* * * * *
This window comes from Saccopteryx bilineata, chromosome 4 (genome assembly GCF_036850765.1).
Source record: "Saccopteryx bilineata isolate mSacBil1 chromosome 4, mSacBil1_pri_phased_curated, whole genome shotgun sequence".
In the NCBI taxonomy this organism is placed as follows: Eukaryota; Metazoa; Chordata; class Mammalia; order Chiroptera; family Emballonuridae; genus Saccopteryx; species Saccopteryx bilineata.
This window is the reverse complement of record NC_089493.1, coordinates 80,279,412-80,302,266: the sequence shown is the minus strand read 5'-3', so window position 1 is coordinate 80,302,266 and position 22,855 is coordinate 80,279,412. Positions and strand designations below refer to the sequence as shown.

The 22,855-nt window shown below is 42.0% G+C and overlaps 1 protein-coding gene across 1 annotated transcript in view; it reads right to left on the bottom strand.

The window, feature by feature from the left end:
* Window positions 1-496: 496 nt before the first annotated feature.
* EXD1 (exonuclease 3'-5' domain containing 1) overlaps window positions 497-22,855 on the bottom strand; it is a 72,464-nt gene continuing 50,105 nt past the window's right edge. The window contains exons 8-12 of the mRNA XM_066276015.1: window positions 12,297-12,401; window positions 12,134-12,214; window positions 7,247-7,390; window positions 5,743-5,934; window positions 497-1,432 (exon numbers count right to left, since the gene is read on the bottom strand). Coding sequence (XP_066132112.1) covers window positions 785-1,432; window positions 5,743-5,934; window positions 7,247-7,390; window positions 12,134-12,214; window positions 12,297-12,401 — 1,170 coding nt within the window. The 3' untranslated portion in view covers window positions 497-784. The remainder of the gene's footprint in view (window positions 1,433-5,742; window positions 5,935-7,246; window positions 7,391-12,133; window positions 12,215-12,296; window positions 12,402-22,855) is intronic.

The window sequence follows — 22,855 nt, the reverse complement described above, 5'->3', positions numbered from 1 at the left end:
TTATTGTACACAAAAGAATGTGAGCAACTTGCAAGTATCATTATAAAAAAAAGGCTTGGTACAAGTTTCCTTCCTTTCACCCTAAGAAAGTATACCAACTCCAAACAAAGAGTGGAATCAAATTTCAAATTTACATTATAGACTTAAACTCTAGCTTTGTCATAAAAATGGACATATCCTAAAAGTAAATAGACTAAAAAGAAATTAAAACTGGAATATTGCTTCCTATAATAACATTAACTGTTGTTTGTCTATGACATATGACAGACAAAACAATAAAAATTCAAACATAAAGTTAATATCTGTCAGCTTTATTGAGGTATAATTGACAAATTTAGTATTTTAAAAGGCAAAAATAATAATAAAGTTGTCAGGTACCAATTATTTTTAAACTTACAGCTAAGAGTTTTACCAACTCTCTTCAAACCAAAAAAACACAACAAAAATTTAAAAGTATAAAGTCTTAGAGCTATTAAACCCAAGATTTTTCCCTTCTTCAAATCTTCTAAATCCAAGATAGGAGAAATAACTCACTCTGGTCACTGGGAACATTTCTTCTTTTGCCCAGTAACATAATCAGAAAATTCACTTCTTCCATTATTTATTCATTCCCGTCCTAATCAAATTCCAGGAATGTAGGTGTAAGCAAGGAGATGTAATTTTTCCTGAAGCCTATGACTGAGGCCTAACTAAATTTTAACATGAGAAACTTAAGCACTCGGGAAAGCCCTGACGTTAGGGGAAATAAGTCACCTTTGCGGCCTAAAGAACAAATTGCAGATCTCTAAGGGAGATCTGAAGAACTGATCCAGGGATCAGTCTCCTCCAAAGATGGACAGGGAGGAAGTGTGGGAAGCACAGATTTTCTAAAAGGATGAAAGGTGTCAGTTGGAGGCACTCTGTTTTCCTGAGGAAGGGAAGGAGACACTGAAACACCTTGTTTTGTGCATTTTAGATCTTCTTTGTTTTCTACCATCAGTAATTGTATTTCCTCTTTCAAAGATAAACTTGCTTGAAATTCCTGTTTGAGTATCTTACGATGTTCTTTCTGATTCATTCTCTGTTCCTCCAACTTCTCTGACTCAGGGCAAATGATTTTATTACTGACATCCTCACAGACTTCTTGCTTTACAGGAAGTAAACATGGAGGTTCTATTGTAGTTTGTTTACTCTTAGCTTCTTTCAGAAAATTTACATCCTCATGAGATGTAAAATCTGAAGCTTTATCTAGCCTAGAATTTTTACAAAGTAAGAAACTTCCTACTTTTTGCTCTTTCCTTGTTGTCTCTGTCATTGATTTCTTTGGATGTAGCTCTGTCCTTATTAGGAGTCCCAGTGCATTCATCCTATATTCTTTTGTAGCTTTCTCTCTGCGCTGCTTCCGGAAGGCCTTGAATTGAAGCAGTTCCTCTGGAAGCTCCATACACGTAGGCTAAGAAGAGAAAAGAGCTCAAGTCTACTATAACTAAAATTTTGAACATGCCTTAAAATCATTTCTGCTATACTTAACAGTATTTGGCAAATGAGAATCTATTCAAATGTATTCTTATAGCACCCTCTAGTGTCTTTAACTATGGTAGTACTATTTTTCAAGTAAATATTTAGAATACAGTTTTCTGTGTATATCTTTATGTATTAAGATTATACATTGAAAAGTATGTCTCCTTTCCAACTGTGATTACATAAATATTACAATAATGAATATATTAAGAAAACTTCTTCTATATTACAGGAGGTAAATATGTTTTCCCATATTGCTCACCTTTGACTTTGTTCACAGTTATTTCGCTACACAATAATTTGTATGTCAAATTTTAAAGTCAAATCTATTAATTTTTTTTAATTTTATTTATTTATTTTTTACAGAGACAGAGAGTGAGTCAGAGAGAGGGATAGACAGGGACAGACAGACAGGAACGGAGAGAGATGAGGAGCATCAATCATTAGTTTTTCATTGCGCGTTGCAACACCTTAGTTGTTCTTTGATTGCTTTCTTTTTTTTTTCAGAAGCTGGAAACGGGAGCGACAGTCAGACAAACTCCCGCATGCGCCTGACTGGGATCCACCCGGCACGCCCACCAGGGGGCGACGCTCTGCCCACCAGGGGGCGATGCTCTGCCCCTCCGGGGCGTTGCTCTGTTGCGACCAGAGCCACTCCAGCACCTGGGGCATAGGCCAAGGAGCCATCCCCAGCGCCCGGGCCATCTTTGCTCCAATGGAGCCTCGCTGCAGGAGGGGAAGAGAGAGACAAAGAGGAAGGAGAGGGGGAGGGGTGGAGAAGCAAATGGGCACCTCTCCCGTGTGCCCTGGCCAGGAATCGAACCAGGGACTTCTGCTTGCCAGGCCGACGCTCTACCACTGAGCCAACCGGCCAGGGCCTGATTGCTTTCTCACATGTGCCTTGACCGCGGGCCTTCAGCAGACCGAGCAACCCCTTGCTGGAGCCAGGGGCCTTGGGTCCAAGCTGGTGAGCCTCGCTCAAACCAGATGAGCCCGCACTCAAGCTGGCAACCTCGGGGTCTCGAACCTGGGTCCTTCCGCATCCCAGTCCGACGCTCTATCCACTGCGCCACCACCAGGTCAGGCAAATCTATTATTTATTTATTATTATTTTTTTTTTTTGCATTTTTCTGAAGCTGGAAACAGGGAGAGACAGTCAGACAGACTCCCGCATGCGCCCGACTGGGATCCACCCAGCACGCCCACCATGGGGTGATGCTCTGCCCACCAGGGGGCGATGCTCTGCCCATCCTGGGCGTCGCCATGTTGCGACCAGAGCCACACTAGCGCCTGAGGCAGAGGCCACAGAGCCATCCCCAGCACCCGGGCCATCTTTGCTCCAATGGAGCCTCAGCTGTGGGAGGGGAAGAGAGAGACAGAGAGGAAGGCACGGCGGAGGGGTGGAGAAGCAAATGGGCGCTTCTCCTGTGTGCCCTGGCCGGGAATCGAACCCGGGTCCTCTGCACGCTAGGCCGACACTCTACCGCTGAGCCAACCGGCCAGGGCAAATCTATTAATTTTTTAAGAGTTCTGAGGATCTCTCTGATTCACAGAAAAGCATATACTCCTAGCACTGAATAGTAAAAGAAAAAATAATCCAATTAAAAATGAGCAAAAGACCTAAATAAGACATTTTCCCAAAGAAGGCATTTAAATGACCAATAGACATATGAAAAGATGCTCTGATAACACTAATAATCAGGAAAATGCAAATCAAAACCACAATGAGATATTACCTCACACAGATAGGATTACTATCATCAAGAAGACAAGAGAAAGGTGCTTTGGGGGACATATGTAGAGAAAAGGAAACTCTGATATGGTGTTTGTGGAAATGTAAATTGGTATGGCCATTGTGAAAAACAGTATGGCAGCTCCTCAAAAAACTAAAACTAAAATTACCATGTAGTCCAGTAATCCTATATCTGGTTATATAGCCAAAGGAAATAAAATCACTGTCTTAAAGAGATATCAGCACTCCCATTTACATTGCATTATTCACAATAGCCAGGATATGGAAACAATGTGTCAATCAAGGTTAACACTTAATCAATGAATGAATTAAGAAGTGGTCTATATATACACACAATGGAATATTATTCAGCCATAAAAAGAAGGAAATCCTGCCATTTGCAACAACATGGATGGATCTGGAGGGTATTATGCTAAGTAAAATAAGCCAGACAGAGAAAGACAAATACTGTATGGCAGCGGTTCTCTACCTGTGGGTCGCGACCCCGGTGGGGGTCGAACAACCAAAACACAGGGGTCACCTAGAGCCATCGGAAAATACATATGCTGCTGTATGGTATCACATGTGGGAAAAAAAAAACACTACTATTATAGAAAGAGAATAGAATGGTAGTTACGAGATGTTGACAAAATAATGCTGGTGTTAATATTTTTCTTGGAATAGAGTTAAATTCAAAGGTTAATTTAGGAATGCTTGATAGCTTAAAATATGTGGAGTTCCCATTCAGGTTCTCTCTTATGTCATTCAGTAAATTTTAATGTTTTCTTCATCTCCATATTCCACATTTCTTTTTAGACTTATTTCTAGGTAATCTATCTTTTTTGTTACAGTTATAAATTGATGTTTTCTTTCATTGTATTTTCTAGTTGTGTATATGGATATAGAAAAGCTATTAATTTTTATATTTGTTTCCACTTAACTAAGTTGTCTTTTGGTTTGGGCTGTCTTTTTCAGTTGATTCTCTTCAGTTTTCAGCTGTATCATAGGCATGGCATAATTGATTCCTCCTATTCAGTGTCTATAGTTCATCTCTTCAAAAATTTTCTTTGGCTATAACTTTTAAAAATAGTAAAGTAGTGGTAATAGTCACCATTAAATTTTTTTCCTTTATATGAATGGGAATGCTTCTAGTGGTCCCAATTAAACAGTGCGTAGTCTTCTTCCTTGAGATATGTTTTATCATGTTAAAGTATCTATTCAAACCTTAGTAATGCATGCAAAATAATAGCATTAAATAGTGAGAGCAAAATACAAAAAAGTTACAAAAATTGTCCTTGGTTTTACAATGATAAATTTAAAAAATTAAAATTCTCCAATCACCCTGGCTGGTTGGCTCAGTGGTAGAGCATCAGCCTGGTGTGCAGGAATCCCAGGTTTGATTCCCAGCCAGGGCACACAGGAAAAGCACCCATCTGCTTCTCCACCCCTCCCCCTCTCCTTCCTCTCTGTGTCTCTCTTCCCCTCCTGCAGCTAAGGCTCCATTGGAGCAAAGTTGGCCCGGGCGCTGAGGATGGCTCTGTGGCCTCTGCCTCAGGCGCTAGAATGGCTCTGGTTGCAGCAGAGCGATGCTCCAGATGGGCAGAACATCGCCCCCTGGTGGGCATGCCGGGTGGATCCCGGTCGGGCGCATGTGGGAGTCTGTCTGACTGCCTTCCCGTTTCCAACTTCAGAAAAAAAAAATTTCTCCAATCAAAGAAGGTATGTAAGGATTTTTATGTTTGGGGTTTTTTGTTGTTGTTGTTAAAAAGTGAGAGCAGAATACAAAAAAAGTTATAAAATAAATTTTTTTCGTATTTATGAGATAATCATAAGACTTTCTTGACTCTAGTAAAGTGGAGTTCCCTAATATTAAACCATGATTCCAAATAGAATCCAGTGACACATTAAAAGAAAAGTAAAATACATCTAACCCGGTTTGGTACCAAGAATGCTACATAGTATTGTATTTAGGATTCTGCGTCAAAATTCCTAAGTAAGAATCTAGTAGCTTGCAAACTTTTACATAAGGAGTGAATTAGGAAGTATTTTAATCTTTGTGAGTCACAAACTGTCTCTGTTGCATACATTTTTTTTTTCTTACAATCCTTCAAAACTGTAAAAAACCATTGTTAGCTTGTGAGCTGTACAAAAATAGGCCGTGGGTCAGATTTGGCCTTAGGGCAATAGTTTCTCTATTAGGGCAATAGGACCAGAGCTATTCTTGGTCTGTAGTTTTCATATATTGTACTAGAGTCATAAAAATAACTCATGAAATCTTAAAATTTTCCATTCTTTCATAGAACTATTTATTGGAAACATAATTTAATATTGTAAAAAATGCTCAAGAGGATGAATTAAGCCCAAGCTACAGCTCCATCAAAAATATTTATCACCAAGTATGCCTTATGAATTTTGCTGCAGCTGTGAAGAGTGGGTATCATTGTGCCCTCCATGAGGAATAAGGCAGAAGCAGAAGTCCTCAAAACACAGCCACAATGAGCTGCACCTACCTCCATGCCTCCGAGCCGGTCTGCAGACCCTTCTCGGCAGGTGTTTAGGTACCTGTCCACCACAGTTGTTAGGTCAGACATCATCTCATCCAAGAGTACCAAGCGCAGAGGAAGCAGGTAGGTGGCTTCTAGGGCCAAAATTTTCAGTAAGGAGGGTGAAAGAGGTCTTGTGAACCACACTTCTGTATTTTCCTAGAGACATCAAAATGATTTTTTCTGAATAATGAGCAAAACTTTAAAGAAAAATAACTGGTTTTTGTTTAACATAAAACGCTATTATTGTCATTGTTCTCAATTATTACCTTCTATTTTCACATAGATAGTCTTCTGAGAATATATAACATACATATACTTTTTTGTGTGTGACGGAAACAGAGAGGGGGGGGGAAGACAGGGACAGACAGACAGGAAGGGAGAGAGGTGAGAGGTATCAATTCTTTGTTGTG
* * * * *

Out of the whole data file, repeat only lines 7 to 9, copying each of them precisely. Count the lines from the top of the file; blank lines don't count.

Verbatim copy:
* Window positions 1-496: 496 nt before the first annotated feature.
* EXD1 (exonuclease 3'-5' domain containing 1) overlaps window positions 497-22,855 on the bottom strand; it is a 72,464-nt gene continuing 50,105 nt past the window's right edge. The window contains exons 8-12 of the mRNA XM_066276015.1: window positions 12,297-12,401; window positions 12,134-12,214; window positions 7,247-7,390; window positions 5,743-5,934; window positions 497-1,432 (exon numbers count right to left, since the gene is read on the bottom strand). Coding sequence (XP_066132112.1) covers window positions 785-1,432; window positions 5,743-5,934; window positions 7,247-7,390; window positions 12,134-12,214; window positions 12,297-12,401 — 1,170 coding nt within the window. The 3' untranslated portion in view covers window positions 497-784. The remainder of the gene's footprint in view (window positions 1,433-5,742; window positions 5,935-7,246; window positions 7,391-12,133; window positions 12,215-12,296; window positions 12,402-22,855) is intronic.

The window sequence follows — 22,855 nt, the reverse complement described above, 5'->3', positions numbered from 1 at the left end: